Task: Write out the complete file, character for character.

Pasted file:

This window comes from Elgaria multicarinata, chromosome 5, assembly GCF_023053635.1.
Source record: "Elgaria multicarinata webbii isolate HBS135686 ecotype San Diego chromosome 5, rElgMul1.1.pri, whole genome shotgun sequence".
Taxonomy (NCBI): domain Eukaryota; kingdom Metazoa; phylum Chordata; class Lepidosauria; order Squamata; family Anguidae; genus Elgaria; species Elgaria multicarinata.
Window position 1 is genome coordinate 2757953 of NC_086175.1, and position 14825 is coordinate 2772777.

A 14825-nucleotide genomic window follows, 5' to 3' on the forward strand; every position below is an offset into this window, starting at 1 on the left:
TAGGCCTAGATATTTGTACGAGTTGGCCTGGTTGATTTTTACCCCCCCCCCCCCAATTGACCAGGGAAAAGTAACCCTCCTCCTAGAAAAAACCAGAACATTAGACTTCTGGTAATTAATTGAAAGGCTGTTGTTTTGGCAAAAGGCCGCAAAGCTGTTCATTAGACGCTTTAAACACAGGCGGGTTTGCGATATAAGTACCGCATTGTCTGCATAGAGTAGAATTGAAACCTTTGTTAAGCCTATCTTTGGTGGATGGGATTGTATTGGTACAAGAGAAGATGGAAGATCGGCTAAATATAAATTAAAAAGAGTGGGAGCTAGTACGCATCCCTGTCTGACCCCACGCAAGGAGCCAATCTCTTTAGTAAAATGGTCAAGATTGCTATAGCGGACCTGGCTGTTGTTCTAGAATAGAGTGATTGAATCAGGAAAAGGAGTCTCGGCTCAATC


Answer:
This window comes from Elgaria multicarinata, chromosome 5, assembly GCF_023053635.1.
Source record: "Elgaria multicarinata webbii isolate HBS135686 ecotype San Diego chromosome 5, rElgMul1.1.pri, whole genome shotgun sequence".
Taxonomy (NCBI): domain Eukaryota; kingdom Metazoa; phylum Chordata; class Lepidosauria; order Squamata; family Anguidae; genus Elgaria; species Elgaria multicarinata.
Window position 1 is genome coordinate 2757953 of NC_086175.1, and position 14825 is coordinate 2772777.

A 14825-nucleotide genomic window follows, 5' to 3' on the forward strand; every position below is an offset into this window, starting at 1 on the left:
TAGGCCTAGATATTTGTACGAGTTGGCCTGGTTGATTTTTACCCCCCCCCCCCCAATTGACCAGGGAAAAGTAACCCTCCTCCTAGAAAAAACCAGAACATTAGACTTCTGGTAATTAATTGAAAGGCTGTTGTTTTGGCAAAAGGCCGCAAAGCTGTTCATTAGACGCTTTAAACACAGGCGGGTTTGCGATATAAGTACCGCATTGTCTGCATAGAGTAGAATTGAAACCTTTGTTAAGCCTATCTTTGGTGGATGGGATTGTATTGGTACAAGAGAAGATGGAAGATCGGCTAAATATAAATTAAAAAGAGTGGGAGCTAGTACGCATCCCTGTCTGACCCCACGCAAGGAGCCAATCTCTTTAGTAAAATGGTCAAGATTGCTATAGCGGACCTGGCTGTTGTTCTAGAATAGAGTGATTGAATCAGGAAAAGGAGTCTCGGCTCAATC